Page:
In these rare cases, plumbers use an air intake valve. Air inlet valves (also known as Studor vents) are unidirectional “vacuum-activated” mechanical valves. Most often used on an island sink or vanity, the vents are also located in the attic to prevent the penetration of the roof (as indicated above) on the front roofline. Think about it – when have you ever seen plumbing on the front roofline? Chimney air intake valves shall be located at least 6 inches (152 mm) above the edge of the flood level of the highest device to be evacuated. The air intake valve shall be within the maximum length of development allowed for ventilation. Be careful when advising someone to run drains without vents. What is legal in OK may not be legal anywhere else. We go through a lot of things here. Most of us try to tell owners to check their local code. As I said before, we do not want an owner to do a project, ask for an inspection, and the inspector says, “What is this?” The answer then is, “I was told to do it this way.” Where I am, we cannot do what you have proposed. Nor can we use AAVs without receiving a “papal dispensation.” Note: An AAV should not be altered or sprayed.
I have had plumbers tell us that canal flies and insects are seen on faulty air intake valves. So if you notice a sewer smell under and around your sink or in the attic, the AAV might have let you down. Single, branch air intake valves must be installed at least 102 mm (4 inches) above the horizontal branch drain or the drain of the device to be evacuated. The airflow valve must be mounted at least 6 inches (152 mm) above the insulation materials installed in attics. From the above arrival: For each drainage system in the building, at least one ventilation pipe must be extended into the open atmosphere to reduce overpressure. The size of this vent is not specified because this single vent does not determine the total amount of aggregate cross-section of the ventilation system. The total amount of the cross-section of the combined ventilation openings in the system must correspond to the aggregate cross-section of the building drain. When properly installed, an air inlet valve in the system corresponds to an open vent pipe with the same cross-section as any other vent. Such outdoor ventilation is recommended and is not necessary to be as close as possible to the drain and sewer connection of the building. Check that your air hose does not contain loose connections/connections. Sewer gas leaks can be difficult.
If you know a building inspector in your area, ask them to bring a gas detector for a specific area inspection. Is it a better alternative to normal pipe ventilation? Treated 1 time. Trent, Alison – When we use AAV, we need at least one vent from the plumbing system to push through the roof. Do you have any recommendations to resolve this issue? Thank you for this informative article. My daughter owns a house in Charlotte, North Carolina, and could benefit from your knowledge of AVAs as she has a new water heater and the plumbing is “noisy” when using. Your home has a master bathroom with shower, TOILET, bathtub and 2 sinks, next to the original bathroom with wall-mounted shower/tub, toilet and sink. What do you think? Thank you for your help. Krystal Grooters Is it possible that I will add at least 2 to 90 to each 2-inch ABS pipe to bring it back to the same attic, which is supplemented with an AVV at each location? I can mount other framed walls to get to the same attic. The question is whether there is a limit to the number of 90-degree ABS fittings/counter-angle handpieces I can add to this vertical hose during its diversion process.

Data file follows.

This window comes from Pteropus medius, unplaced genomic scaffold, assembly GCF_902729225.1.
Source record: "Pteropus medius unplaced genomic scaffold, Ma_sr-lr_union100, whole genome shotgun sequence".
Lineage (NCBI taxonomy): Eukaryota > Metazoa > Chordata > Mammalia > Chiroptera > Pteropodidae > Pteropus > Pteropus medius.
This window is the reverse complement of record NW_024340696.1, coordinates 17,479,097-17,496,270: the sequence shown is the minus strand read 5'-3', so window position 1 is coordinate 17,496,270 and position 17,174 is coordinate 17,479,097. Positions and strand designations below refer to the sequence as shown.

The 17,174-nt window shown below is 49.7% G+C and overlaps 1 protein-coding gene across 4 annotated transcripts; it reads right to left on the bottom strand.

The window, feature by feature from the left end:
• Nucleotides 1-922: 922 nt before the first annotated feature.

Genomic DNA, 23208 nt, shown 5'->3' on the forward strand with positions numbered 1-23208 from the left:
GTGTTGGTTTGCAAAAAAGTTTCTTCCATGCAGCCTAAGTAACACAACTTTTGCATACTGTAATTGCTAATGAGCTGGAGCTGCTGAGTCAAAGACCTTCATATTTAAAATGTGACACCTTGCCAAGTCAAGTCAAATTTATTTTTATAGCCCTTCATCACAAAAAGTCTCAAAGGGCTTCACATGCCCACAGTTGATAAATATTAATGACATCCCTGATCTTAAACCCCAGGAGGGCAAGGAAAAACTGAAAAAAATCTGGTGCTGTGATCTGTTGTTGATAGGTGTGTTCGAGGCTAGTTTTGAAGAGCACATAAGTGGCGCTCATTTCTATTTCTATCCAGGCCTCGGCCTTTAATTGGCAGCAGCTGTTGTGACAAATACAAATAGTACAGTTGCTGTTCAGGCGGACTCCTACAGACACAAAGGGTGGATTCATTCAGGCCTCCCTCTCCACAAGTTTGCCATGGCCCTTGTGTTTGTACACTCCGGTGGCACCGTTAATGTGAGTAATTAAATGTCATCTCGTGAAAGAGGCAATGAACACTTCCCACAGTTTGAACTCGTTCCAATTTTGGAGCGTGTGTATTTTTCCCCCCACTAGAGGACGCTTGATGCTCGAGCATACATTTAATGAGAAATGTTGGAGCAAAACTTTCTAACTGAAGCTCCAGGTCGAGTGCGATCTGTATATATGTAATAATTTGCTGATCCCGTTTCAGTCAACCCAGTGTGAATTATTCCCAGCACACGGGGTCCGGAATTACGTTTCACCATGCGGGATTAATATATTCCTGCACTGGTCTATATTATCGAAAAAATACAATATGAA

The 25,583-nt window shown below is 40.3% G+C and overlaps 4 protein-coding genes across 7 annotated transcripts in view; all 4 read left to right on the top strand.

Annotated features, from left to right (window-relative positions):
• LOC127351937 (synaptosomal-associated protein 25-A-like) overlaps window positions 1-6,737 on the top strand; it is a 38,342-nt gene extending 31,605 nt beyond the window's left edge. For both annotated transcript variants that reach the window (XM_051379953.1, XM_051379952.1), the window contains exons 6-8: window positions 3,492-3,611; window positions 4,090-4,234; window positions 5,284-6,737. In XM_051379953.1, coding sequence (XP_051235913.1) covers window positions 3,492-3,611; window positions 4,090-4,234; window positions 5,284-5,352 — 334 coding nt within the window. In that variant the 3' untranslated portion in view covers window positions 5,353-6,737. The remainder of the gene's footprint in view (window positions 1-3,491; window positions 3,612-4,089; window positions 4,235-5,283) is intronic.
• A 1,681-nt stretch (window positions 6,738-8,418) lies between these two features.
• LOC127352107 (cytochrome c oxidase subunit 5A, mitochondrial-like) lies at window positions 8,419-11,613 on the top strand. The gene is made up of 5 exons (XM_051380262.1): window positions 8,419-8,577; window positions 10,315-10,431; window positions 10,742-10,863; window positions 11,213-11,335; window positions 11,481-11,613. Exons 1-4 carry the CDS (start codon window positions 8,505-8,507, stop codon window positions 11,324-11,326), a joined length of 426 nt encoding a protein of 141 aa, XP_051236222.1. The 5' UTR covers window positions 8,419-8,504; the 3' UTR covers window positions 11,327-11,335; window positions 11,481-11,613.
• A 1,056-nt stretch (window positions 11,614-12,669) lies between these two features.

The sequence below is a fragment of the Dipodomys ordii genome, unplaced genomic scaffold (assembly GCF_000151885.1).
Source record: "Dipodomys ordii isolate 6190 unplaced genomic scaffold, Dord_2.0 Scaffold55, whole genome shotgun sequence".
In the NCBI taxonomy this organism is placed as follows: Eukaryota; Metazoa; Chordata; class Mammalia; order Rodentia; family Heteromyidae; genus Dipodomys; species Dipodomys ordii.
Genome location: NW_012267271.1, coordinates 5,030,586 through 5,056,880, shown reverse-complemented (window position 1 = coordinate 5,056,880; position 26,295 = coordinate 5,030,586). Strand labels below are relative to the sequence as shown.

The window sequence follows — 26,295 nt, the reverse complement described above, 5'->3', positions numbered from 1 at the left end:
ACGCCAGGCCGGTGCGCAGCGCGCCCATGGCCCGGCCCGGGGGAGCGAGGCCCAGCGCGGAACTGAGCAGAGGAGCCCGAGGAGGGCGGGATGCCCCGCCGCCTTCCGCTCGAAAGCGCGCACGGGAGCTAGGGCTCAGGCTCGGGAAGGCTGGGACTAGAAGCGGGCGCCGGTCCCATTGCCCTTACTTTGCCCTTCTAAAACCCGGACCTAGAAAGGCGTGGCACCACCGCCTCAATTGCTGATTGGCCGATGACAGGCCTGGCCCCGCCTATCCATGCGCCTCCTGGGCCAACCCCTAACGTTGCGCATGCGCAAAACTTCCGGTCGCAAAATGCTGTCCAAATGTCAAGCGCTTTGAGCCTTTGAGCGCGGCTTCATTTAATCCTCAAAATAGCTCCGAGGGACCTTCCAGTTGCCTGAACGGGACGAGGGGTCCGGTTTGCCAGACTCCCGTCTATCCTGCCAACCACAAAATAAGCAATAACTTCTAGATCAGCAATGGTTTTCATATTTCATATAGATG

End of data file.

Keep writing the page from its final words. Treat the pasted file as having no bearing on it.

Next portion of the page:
One pipe appears to be for the walk-in shower site not yet installed and the other comes from the main drainage line leading to a septic tank, but also from the T`s to this drainage pipe for a future garden bath area. We recently added another story to our home and one of the air vents was not extended to the roof. They offered to cut it and put an AAV. This seemed like a bad abbreviation for solution, but the alternative is a lot of drywall dust and disturbances in my home. Is it reasonable to do so, provided that an AAV matches local codes, or is it simply a hack to circumvent an error? Thank you! An AAV can significantly reduce the amount of ventilation materials needed in a plumbing system. That`s money in your pocket for the plumber. They also allow greater flexibility in the layout of sanitary facilities and reduce the long-term maintenance of the roof. If we do not have a hole in the roof, it is easier to maintain the roof. AVAs have been used effectively in Europe for more than two decades.
However, there are some limitations. I am a licensed home inspector in Texas. I came across a situation to which I can not find a clear answer – situation I inspected a house with a foamed metal frame – all sanitary openings end in the attic with AAV installed.